This section of the book is from "The Complete Herbalist" by Dr. O. Phelps Brown. Also available from Amazon: The Complete Herbalist: The People Their Own Physicians By The Use Of Nature's Remedies.
MEDICINAL PARTS. The leaves and root.
Description. -- This biennial plant has an erect stem one or two feet high. The leaves are hoary, with soft down on both sides, acute, lanceolate, radical ones petiolate, cauline ones sessile, with cordate bases. The flowers are in clusters, calyx downy, corolla reddish purple, and fruit a depressed achenium.
History. -- Cynoglossum Officinale grows on the road-sides and waste places of both Europe and America. The leaves and the root are the parts used in medicine; but the preference I give to the root. This, upon being gathered, emits an unpleasant and somewhat heavy odor, which vanishes when it is dried. Its taste is bitter and mawkish. The fresh root is spoken of by several herbalists as being better than the desiccated or dried, but this probably arises from the fact that the roots they used had not been gathered at the proper time, dried in the correct way, or kept in a skilful manner. The dried root is quite as active as the fresh, if prepared by a person who knows its qualities.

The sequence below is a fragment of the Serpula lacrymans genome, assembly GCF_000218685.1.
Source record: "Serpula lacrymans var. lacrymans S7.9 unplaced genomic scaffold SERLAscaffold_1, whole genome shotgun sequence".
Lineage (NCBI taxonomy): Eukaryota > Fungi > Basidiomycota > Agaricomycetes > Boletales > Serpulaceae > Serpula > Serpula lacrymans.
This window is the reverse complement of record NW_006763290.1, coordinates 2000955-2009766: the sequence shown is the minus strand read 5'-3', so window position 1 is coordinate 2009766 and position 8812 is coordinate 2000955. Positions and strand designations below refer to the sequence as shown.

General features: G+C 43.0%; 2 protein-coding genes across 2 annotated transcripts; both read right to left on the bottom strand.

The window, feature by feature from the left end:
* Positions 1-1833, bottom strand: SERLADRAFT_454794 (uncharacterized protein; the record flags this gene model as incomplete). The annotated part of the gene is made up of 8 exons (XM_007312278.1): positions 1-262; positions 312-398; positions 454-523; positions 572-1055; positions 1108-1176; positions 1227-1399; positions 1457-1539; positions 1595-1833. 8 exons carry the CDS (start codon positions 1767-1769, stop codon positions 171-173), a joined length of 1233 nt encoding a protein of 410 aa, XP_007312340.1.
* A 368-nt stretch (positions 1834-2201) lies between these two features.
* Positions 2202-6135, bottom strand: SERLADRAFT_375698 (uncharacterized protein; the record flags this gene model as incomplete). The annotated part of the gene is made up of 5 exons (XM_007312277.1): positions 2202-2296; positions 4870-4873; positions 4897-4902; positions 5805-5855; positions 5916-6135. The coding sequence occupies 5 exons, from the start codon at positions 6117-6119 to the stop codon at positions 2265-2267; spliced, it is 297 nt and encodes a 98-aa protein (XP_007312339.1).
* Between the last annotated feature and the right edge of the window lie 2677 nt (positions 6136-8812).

Properties and Uses. -- It is chiefly valuable for coughs, catarrhs, bleeding from the lungs, and other disorganizations of the respiratory apparatus. The leaves and root are both applied, with great benefit, as a poultice to old ulcers, scrofulous tumors, burns, goitre, and recent bruises and abrasions. In my several remedies the values of many of the plants described at length in these pages are most thoroughly embraced. The object in giving such plants a descriptive space each is to enable the reader, in extraordinary emergencies, to be his own physician until he can get a better one, and to show him that what he treads on may, without his knowledge, contain the germs of the rejuvenation.
CYNOGLOSSUM MORRISONI, or Virginia Mouse-ear, Beggar's Lie, Dysentery Weed, etc., is an annual weed with an erect hairy, leafy stem, two to four feet high. Leaves three to four inches long, oblong lanceolate; flowers very small, white, or pale blue. It grows in rocky grounds and among rubbish. The whole plant has an unpleaseant odor. The root is the medicinal part. It is very efficacious in diarrhoea and dysentery. The root may be chewed or given in powder or infusion ad libitum.